While living in Waupun, WI, and nine years before coming to what is now Marshall, Charles H. Whitney married Mary A. Wirt on October 28, 1860. Mary was the daughter of Elder Noah and Fannie Wirt and was born in Willoughby, Ohio on July 22, 1843.
Mrs. Whitney made a name for herself during a period in history when women held no real importance in a society dominated by men. It is true that her recorded accomplishments were related to “women’s work” such as cooking, but she did make it into the annals of history by being the person who named the town of “Marshall.”
One day in July 1872 Engineer John Blake dashed into the village upon a “sweat-dripping” pony which he had ridden from Lamberton. He found Whitney and told him that the railroad engineers and officers were headed for the village, and they must have supper when they got here. The time was 4:30 p.m. Immediately Mrs. Whitney began gathering all the food supplies that she could get her hands on, calling upon other county residents for food donations.
When the railroad men arrived, she served them, according to Mr. Blake, “a meal fit for princes, and the wonder of all was that such an extensive array of viands could have been collected and prepared upon such short notice and upon the open prairie. A large number of people came with the party, but only the ’high joints’ sat down to the repast in the (engineer’s) office.”
During the meal the railroad men discussed the naming of the station. It was customary that rail stations and the village be named after one of the officials. No agreement could be made so it was suggested, and all agreed, that Mrs. Whitney should choose a name. It could be said that Mrs. Whitney “was not born yesterday”. She had heard the discussion and realized that choosing any of the men present to receive such an honor would make enemies of the others. So she adroitly avoided an embarrassing situation by selecting the name “Marshall” after the post office conducted by her husband. The name was accepted by all, whereupon they all went outside and with a “libation of water sprinkled upon the ground” Gen. Smith baptized the new town. Smith gave a little speech “in which he urged upon Marshall’s foster parents the duty of using their influence in the cause of temperance within its limits.”
Another example of Mrs. Whitney’s capabilities included finishing the construction of a coffin for a 14-year-old girl who had died of scarlet fever in September of 1871. Mr. Whitney had begun building the coffin but became exhausted after also fighting a raging prairie fire. In an atmosphere of dense smoke Mrs. Whitney spent the night caring for her husband and finishing the coffin so that the body could be buried the next morning.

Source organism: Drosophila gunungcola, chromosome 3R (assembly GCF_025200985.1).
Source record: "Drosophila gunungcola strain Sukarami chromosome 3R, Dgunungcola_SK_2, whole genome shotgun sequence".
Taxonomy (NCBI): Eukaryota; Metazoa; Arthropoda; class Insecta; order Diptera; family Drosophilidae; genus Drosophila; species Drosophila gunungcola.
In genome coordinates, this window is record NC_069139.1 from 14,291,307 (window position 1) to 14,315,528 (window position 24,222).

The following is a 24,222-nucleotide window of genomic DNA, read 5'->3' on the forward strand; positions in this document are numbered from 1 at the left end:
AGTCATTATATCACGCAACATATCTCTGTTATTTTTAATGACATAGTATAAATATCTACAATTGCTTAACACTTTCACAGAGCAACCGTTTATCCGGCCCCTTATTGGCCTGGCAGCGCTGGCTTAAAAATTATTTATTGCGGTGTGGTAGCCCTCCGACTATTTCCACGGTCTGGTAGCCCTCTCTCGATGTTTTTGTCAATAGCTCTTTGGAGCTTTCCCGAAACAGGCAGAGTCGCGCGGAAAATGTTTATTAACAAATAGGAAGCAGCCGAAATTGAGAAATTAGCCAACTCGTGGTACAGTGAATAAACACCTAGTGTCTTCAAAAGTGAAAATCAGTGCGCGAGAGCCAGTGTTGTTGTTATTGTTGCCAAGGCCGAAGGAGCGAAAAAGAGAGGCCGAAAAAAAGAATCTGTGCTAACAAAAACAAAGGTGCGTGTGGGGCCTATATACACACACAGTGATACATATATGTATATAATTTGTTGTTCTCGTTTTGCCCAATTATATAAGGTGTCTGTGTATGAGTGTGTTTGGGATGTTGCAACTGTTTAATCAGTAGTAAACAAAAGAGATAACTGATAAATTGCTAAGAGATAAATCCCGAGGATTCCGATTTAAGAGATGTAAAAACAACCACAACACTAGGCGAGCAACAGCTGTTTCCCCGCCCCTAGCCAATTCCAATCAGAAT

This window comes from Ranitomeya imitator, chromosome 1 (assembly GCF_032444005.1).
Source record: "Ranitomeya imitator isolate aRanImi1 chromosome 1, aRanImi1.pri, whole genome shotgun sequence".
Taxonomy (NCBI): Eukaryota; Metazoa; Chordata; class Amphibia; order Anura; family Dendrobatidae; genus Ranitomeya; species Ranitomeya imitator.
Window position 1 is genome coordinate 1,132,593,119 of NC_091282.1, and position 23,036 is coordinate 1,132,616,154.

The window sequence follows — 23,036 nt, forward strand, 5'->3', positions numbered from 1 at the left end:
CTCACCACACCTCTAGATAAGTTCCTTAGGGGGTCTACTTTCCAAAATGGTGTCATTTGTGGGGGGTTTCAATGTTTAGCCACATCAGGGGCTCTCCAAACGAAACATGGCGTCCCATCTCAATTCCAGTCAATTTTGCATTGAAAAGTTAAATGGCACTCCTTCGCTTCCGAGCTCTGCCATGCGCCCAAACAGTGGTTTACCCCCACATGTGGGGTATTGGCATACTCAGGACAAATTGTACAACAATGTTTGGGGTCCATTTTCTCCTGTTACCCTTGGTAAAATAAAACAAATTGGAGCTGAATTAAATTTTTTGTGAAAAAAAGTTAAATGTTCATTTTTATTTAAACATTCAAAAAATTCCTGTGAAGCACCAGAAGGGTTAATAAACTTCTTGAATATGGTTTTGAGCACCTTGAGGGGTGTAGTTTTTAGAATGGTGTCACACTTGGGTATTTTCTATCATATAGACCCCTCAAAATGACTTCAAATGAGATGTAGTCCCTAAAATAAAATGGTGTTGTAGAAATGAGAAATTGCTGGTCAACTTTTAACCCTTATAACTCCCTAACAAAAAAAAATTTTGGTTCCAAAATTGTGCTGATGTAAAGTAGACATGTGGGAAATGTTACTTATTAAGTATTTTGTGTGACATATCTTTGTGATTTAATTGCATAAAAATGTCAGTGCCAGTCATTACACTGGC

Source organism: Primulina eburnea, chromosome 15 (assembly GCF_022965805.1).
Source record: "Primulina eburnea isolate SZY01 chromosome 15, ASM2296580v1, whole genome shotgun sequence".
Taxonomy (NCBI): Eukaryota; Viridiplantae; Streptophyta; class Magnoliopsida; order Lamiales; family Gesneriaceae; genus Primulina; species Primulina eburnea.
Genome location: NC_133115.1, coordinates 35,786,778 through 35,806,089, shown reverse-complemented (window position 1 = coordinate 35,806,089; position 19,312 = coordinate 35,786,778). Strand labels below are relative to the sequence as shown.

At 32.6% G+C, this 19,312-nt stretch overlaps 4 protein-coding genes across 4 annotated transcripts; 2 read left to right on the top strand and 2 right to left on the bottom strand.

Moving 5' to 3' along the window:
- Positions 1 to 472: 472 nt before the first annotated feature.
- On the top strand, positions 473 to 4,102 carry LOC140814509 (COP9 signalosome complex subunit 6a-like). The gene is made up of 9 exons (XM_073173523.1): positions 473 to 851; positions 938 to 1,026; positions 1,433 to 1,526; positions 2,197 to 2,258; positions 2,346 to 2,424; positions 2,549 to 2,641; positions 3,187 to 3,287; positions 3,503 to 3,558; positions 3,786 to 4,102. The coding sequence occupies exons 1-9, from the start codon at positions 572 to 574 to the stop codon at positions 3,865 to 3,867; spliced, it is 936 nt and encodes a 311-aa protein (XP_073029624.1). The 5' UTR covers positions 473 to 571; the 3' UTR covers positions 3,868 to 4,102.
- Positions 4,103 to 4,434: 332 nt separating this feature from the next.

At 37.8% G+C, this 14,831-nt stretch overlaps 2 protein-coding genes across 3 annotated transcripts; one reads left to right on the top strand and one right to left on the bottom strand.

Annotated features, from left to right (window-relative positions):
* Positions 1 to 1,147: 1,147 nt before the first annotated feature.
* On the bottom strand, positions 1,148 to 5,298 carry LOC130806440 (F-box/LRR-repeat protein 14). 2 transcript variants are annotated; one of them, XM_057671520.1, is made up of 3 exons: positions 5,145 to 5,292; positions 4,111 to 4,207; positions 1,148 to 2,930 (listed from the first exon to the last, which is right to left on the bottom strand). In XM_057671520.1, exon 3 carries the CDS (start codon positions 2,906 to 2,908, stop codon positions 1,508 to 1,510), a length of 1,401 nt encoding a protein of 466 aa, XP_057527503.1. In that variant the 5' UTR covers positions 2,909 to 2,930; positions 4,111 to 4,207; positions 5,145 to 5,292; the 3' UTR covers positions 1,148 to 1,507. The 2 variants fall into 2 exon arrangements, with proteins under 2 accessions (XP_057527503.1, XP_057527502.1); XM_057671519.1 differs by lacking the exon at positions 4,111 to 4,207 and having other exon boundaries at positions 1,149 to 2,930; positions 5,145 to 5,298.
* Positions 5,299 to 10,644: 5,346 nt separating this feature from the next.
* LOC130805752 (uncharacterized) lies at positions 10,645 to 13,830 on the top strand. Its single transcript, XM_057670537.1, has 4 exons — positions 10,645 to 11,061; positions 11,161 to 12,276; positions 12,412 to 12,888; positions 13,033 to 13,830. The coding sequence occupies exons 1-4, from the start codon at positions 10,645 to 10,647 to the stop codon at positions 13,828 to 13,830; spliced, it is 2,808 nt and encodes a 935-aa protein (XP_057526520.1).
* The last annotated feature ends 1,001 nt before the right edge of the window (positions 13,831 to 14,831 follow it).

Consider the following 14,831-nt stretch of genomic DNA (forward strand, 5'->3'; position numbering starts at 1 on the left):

Original artist Jim Dahl was commissioned to create the Mrs. Whitney statue. Also included in the “Artist Team” were mentors Jim Swartz and John Sterner. Following the untimely death of Jim Dahl in August of 2012, the project committee chose John Sterner as the new artist. John’s work is well known throughout southwest Minnesota. “We wanted to be true to Jim’s vision,” said Jim Swartz, project committee lead. “John is a talented artist that had been working with Jim Dahl as a mentor and a colleague. He is familiar with this project, which pays tribute to Mar-shall’s artistic and historical past. I can’t think of a better solution to keep Jim’s vision alive.”
Marshall native John Sterner graduated from both Marshall High School and Southwest Minnesota State University with a BS in Art Education as well as a Master’s degree in Science and Education. He has also coached both wrestling and football. Some of Sterner’s metal sculptures can be found on the SMSU campus, at the Mar-shall High School, in the Sioux Falls, South Dakota area, as well as in the Twin Cities area.
Mrs. Whitney Statue Dedication
Mrs. Whitney statue revealed in special ceremony
MARSHALL - More than 100 years ago, Mary Whitney was present for the city of Marshall's beginnings, and she even gave the town its name. On Sunday, the efforts of Marshall's modern-day residents to honor her came to fruition.
"I want to say, 'Welcome, Mrs. Whitney, on your return to Marshall,'" said Ellayne Conyers, as she addressed the audience at a ceremony in Liberty Park.
City officials and Marshall area community members unveiled a bronze statue of Whitney in front of a crowd of about 50 people. As partitions were moved away to reveal the sculpture, there was applause and even a few gasps.